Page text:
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Dentists Sounding The Alarm Over Lack Of Input Into The New Canadian Dental Care Plan

KAWARTHA LAKES-The Canadian Dental Care Plan (CDCP) is set to become available to more Canadians in the new year. Yet more than 25,000 dentists nationwide say they are in the dark about the plan from the Government of Canada.

The CDCP is currently in final planning stages, with a potential rollout in 2024 that will attempt to increase access to uninsured Canadians under 18, people with disabilities, and seniors who have an annual family income of less than $90,000.

“The CDCP could be a game-changer for Canadians’ access to dental care. But we have one chance to get it right. Here in Ontario, we have seen that dental care programs developed without the input of dentists are doomed to fail. Just look at the Ontario Seniors Dental Care Program, where waiting lists are up to two years long in some areas, and some patients have to travel ridiculously long distances to receive treatment.” said Dr. Brock Nicolucci, President, Ontario Dental Association

In a letter sent to Members of Parliament (MPs) this week, the presidents of provincial and territorial dental associations across the country asked how the government will:

  • Safeguard employer-provided dental plans that two-thirds of Canadians currently have access to?
  • Ensure that a strong federal program can be coordinated with existing provincial programs?
  • Protect patient choice and maintain the patient-provider relationship?
  • Ensure minimal, efficient administration that promotes timely access to care?
  • Respect the costs of delivering dental care to maximize provider participation?
  • Increase the number of dental assistants and dental hygienists to meet the demands of the CDCP?

The provincial and territorial dental associations say they are concerned that the CDCP has been compromised by a lack of meaningful consultation with dentists, who will be expected to deliver on the government’s promises.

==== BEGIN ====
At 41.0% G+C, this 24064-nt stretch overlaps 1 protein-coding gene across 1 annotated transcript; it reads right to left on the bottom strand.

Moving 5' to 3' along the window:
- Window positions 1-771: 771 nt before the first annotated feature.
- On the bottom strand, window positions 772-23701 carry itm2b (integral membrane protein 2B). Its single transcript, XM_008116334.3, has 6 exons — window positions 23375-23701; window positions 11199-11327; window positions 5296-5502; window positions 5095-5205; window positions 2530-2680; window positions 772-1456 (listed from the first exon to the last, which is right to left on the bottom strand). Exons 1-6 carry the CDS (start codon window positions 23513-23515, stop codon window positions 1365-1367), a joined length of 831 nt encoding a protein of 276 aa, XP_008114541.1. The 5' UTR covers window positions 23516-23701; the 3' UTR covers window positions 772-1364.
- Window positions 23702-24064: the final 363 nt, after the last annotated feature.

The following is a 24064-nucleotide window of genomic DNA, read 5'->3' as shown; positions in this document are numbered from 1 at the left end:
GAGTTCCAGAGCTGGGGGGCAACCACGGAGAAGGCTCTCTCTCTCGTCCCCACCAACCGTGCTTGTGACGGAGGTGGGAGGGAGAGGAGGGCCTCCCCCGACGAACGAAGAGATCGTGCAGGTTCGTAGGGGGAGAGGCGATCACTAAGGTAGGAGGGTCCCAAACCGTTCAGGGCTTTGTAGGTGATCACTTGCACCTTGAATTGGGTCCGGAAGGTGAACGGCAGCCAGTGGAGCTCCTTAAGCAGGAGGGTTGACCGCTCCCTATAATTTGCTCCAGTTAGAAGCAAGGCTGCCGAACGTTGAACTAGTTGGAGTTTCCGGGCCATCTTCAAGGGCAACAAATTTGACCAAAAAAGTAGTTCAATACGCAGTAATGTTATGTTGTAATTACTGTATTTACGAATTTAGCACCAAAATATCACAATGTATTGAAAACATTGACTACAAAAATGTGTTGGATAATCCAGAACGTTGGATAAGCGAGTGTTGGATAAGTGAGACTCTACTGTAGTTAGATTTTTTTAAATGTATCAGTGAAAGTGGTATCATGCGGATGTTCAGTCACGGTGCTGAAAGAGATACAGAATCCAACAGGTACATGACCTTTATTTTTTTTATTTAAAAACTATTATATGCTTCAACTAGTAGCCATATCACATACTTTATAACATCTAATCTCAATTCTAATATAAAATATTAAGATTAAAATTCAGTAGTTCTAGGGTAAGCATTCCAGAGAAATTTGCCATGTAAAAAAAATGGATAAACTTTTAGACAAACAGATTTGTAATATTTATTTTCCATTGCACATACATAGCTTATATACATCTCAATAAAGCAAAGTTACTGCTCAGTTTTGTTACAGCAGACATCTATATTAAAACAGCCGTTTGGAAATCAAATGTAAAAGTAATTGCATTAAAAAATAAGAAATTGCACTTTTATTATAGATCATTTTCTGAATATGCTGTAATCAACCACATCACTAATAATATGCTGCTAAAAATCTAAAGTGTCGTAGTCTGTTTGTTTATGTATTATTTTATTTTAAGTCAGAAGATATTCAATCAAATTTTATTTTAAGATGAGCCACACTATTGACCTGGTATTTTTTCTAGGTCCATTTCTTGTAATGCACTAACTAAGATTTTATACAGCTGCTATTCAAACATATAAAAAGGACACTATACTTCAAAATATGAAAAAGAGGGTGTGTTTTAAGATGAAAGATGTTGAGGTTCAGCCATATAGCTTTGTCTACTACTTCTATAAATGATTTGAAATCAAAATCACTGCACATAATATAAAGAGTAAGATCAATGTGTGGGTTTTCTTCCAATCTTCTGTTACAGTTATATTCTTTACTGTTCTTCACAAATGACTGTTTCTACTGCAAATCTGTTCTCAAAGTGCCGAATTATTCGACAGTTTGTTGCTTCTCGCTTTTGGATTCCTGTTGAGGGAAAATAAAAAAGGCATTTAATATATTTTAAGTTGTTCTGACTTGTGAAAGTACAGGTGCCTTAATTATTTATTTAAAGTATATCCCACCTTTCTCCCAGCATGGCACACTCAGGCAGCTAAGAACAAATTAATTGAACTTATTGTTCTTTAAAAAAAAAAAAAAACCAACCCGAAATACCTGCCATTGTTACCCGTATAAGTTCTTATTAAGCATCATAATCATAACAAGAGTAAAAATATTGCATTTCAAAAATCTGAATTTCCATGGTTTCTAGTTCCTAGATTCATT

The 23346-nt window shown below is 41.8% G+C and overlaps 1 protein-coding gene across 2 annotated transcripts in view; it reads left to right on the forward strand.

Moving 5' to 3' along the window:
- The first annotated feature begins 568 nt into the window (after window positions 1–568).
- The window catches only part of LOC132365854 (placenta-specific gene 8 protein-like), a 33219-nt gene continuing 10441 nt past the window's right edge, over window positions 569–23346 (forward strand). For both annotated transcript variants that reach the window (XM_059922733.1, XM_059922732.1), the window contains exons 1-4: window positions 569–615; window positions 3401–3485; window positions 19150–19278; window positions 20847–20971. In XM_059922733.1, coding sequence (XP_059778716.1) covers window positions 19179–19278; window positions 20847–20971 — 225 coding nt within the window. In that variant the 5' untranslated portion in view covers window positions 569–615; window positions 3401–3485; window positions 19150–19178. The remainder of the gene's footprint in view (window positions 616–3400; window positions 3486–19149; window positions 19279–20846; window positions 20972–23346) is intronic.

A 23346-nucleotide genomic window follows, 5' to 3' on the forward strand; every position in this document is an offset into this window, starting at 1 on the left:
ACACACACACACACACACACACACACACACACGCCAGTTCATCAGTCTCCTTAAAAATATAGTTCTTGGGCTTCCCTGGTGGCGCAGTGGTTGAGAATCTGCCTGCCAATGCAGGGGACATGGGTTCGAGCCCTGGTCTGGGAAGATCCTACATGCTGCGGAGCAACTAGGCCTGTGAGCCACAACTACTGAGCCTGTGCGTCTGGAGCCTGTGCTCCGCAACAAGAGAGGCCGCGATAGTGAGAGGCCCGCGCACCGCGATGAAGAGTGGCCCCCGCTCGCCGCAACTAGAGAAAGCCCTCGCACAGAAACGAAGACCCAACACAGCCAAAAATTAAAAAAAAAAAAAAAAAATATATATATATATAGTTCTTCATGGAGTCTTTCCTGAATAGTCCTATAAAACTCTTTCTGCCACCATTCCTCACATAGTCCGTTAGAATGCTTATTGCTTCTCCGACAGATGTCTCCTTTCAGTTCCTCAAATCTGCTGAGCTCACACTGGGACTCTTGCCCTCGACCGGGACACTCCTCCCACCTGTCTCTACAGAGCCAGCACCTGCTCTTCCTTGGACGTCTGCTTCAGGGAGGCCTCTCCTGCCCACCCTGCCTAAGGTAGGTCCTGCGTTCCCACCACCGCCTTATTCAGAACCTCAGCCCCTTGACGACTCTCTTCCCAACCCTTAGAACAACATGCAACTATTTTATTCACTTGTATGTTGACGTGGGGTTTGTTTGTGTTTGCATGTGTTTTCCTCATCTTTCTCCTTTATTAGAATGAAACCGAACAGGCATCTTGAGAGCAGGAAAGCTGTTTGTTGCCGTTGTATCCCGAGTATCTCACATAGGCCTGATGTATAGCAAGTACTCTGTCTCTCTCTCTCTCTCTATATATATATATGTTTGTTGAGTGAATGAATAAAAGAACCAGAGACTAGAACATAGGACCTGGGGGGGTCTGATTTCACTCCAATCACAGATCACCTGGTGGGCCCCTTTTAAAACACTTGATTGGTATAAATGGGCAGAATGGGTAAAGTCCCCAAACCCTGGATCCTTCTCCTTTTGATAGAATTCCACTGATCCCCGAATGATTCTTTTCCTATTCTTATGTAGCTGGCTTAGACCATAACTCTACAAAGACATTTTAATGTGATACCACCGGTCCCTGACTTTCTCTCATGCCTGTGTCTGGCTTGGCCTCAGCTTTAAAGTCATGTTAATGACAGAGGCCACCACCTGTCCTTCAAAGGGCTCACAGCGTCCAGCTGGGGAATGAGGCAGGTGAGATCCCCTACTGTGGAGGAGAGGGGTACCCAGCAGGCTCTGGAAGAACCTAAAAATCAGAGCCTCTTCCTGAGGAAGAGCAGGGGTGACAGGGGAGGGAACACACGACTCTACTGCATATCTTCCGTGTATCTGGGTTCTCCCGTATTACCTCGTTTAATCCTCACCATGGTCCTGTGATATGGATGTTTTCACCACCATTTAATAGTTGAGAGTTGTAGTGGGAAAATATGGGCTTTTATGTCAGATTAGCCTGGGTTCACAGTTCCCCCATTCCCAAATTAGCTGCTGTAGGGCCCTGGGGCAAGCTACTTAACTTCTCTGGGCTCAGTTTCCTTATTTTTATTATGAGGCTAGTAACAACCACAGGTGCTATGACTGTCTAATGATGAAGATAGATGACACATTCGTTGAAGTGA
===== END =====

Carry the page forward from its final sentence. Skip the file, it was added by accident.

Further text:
The dental associations say if not done properly, two-thirds of Canadians who have great employer-provided dental plans could lose their coverage and be forced into a worse plan. Costs would then skyrocket, which means the $13 billion over five years the government set aside would not be enough to sustain the plan.

“Poorly designed programs do not improve access to care, and they leave the most vulnerable people in society behind. This is a historic opportunity, but only if the government gets it right. Dentists have the expertise, experience, and skills to know what it takes to ensure good oral and overall health.” states Dr. Rob Wolanski, President, British Columbia Dental Association

Dental associations say the government can increase access to dental care right now through an expansion of the interim measure already in place – the Canada Dental Benefit. This establishes a fixed dollar amount that a patient can use to be reimbursed for dental-related expenses. A recent survey commissioned by Health Canada found that nearly nine out of 10 Canadians are satisfied with the Canada Dental Benefit.

“To succeed, this plan needs to work for both patients and providers, and to work in each province. What we are recommending is based on decades of experience and caring for the oral health needs of the more than 30 million people that come into our dental offices across the country every year.” said Dr. Bruce Yaholnitsky, President, Alberta Dental Association

Over 60 per cent of Canadians have a dentist they visit on a regular basis. Canada’s provincial and territorial dental associations represent more than 25,000 licensed dentists working in more than 16,000 offices. They treat more than 30 million Canadians every year and employ at least 50,0001 oral health care workers.

 

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